rd year

Phasing out List

Not applicable for India

Tariffs of no of 2,802 TLs brought down by Sri Lanka as follows
- not less than 35% before the end of the 03
rd year
- not less than 70% before the end of the 06
th year
- not less than 100% before the end of the 08
th year

The tariff of two items of HS Codes 2523.21 and 2523.29 were reduced at end of 8
th years from 1.3.2000,despite these items are in the NL of
Sri Lanka

Tariff Tate Quota (TRQs)

- For Garments: 8 million pieces at Zero duty (per annum), being in the NL
- Tea: 15,000 MT at 7.5% import duty
- Pepper: 2,500 MT at Zero duty (per annum)
- Desiccated Coconut: 500MT at 30% MOP (per annum), being  in the NL
- Vanaspati, bakery shortening and margarine: 250,000 MT at zero duty (per annum)
- Textile: 528 TLs with no quantitative restrictions at MOP of 25%.

No TRQs by Sri Lanka

Tariff Concessions granted by India for Sri Lankan Exports:-

Except for the following items, which are subject to particular agreements, all products other than those on India's Negative List are eligible for 100 tariff discounts (on basic customs tax) without any restrictions.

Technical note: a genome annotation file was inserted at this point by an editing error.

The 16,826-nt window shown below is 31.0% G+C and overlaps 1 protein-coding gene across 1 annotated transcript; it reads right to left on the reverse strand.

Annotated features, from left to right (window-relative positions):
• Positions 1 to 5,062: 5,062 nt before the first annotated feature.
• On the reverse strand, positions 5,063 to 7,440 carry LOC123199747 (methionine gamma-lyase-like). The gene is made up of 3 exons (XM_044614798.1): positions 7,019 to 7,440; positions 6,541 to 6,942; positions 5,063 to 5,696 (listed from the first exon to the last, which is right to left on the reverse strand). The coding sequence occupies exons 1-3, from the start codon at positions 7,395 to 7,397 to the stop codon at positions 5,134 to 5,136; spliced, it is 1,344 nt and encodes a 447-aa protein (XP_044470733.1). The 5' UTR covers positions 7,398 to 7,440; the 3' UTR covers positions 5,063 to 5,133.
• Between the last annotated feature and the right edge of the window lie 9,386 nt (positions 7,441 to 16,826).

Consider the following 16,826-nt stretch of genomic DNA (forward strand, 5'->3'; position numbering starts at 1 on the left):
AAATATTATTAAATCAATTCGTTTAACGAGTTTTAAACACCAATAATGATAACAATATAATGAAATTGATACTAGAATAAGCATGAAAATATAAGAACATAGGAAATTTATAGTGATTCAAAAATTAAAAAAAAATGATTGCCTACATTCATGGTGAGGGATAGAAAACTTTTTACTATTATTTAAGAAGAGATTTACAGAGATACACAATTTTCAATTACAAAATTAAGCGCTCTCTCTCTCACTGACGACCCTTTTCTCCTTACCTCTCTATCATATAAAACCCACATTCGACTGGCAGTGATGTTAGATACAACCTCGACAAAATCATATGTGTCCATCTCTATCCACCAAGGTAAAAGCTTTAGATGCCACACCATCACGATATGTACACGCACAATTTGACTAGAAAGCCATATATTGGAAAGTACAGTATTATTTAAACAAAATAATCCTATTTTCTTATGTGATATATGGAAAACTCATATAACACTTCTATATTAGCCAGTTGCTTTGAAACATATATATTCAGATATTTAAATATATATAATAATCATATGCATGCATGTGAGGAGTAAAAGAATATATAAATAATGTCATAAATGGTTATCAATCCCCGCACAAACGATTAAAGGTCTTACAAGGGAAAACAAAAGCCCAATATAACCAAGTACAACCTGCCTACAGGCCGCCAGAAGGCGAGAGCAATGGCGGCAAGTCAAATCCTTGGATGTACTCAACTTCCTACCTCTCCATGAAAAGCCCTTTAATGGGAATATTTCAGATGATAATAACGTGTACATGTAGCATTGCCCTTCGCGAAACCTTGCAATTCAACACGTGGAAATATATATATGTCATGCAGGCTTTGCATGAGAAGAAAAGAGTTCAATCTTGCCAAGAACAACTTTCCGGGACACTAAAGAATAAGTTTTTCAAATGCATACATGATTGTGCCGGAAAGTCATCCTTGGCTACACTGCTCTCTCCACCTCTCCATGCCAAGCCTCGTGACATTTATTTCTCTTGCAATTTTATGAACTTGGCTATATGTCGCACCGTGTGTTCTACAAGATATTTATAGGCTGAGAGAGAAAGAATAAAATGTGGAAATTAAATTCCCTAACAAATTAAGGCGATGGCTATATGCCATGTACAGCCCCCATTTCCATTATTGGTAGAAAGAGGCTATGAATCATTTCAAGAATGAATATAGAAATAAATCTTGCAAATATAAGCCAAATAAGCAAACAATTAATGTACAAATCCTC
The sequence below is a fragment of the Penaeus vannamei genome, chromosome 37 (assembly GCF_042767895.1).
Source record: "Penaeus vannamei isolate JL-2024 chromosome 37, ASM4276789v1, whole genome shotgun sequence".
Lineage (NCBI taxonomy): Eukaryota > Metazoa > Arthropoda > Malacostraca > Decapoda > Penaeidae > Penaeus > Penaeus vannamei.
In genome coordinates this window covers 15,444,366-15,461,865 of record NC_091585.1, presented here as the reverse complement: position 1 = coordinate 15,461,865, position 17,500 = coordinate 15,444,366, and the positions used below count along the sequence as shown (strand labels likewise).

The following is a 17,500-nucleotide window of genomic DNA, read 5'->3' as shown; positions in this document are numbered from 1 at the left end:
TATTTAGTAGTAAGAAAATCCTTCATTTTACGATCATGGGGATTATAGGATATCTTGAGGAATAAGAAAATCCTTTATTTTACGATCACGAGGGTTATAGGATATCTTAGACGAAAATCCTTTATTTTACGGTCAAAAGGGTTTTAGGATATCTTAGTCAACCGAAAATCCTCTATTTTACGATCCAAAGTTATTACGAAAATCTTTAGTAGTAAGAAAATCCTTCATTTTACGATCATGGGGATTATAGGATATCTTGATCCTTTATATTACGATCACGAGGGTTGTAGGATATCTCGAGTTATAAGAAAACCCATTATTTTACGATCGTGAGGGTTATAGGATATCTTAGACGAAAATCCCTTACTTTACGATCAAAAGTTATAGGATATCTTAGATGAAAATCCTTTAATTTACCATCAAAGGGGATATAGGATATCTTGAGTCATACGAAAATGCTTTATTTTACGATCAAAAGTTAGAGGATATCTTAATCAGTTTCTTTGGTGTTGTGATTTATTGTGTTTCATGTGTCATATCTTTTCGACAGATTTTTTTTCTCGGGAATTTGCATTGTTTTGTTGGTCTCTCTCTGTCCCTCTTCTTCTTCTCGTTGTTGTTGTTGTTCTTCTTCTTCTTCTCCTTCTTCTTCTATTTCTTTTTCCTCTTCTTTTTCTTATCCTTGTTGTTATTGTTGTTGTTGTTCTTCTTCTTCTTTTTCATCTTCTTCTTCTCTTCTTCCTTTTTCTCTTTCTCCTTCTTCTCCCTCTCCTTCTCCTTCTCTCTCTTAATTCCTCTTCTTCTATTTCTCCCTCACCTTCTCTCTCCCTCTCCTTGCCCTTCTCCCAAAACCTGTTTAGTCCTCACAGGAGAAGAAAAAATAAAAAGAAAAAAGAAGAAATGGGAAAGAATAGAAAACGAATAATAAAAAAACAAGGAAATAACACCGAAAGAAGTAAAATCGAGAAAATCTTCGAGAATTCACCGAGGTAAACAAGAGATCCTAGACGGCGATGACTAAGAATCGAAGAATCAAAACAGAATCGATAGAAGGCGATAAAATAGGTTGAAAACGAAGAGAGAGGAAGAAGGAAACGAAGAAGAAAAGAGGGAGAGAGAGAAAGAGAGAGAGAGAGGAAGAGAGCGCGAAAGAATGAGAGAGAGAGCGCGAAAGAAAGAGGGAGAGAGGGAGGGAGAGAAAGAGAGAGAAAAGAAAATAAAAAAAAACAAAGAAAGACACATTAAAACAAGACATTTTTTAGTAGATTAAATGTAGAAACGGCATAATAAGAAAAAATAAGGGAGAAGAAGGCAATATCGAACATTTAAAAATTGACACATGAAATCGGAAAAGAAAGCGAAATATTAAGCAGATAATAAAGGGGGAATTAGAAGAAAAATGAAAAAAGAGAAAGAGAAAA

Tariff Concessions granted by Sri Lanka for Indian Exports:-

All items that are not on Sri Lanka's Negative List, including cement (HS Code 2523.21 and 2523.29 despite being on Sri Lanka's Negative List), are eligible for 100 percent discounts on Basic Customs Duty.

ISFTA Rules of Origin

The item exported between India and Sri Lanka must meet the following Rules of Origin requirements in order to qualify for ISFTA incentives.

Wholly Obtained Products

All totally acquired items, such as tea, seafood, and spices, will be able to enjoy duty-free benefits in each other's marketplaces without issue, assuming they are duty-exempt.

Products Not Wholly Produced or Obtained